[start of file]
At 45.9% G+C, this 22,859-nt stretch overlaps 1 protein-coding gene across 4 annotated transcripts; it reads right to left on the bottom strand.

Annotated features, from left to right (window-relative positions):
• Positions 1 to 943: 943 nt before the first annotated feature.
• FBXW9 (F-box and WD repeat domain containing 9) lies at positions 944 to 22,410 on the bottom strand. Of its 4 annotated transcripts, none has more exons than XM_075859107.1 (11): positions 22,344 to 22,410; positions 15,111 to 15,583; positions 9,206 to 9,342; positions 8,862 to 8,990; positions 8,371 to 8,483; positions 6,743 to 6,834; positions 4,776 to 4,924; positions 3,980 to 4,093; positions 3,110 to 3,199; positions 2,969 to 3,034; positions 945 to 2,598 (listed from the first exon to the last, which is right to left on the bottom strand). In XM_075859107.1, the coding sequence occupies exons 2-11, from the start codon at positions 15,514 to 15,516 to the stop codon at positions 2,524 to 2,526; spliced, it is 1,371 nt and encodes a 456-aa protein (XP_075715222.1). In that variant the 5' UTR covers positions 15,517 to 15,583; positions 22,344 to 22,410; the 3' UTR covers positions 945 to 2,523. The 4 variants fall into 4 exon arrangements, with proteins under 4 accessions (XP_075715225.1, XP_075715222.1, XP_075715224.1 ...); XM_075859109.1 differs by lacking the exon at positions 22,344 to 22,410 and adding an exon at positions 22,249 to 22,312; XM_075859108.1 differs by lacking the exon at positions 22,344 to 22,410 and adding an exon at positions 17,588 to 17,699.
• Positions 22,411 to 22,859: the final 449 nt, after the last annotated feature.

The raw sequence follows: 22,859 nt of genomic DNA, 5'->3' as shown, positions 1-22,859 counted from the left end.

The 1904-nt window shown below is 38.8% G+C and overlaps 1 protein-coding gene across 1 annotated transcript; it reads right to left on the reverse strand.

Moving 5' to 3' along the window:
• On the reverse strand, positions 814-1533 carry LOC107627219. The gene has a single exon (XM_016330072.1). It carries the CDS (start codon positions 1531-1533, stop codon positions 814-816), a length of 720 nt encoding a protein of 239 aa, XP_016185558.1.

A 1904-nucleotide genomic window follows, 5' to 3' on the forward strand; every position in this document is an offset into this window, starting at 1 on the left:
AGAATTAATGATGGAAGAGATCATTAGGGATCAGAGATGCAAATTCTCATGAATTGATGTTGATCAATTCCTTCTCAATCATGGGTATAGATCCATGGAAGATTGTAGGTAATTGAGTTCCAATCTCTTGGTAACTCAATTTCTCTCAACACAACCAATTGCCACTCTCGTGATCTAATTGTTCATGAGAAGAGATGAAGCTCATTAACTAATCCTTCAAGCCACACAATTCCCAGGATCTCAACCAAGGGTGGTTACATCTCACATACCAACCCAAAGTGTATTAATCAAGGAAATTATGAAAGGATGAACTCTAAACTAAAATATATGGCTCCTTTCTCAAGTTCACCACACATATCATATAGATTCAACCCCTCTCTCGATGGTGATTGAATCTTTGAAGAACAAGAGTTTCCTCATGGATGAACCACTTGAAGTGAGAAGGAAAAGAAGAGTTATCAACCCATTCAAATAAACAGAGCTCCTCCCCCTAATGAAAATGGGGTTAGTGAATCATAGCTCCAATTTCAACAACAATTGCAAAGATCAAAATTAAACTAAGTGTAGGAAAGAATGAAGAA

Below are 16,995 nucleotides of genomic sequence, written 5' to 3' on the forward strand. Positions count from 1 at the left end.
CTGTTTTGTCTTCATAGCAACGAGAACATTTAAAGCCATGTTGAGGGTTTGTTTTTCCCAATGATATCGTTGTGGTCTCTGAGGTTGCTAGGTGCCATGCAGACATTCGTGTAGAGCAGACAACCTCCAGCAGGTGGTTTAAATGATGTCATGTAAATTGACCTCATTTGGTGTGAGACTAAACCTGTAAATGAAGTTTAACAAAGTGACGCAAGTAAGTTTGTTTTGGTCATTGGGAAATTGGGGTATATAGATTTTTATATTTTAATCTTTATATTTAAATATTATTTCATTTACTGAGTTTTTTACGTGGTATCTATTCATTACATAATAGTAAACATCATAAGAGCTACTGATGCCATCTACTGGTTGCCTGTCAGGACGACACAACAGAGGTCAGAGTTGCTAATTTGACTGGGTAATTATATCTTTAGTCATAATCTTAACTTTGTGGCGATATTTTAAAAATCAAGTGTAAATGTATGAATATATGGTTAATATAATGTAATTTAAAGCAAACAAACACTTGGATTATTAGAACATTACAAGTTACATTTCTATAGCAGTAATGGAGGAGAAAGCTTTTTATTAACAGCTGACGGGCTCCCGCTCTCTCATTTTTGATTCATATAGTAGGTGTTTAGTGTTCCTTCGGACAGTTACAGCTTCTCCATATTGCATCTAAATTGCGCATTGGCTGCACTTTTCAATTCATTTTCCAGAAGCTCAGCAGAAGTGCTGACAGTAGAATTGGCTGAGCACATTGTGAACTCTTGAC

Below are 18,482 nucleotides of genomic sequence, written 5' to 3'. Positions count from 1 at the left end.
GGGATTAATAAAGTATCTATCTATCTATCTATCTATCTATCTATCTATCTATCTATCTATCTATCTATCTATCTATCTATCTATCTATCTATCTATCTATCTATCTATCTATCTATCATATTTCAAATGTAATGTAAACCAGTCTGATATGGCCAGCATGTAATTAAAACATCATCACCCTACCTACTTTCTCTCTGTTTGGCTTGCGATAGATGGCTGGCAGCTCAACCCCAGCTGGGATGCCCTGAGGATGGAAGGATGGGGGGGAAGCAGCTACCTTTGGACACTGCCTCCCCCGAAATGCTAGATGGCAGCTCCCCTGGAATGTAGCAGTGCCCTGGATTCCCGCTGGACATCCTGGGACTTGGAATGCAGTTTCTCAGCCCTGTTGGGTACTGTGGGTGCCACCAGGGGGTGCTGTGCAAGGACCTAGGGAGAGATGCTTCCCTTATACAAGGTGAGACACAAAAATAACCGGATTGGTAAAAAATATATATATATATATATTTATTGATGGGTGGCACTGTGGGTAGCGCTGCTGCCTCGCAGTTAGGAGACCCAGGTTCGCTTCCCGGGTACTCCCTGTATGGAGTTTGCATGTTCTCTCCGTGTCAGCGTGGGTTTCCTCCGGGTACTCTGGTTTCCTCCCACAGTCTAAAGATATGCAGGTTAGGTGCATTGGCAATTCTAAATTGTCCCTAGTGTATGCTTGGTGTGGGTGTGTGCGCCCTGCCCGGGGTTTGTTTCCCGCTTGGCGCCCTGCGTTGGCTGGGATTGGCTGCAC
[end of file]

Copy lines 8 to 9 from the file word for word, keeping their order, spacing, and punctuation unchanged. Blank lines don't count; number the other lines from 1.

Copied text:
Moving 5' to 3' along the window:
• On the reverse strand, positions 814-1533 carry LOC107627219. The gene has a single exon (XM_016330072.1). It carries the CDS (start codon positions 1531-1533, stop codon positions 814-816), a length of 720 nt encoding a protein of 239 aa, XP_016185558.1.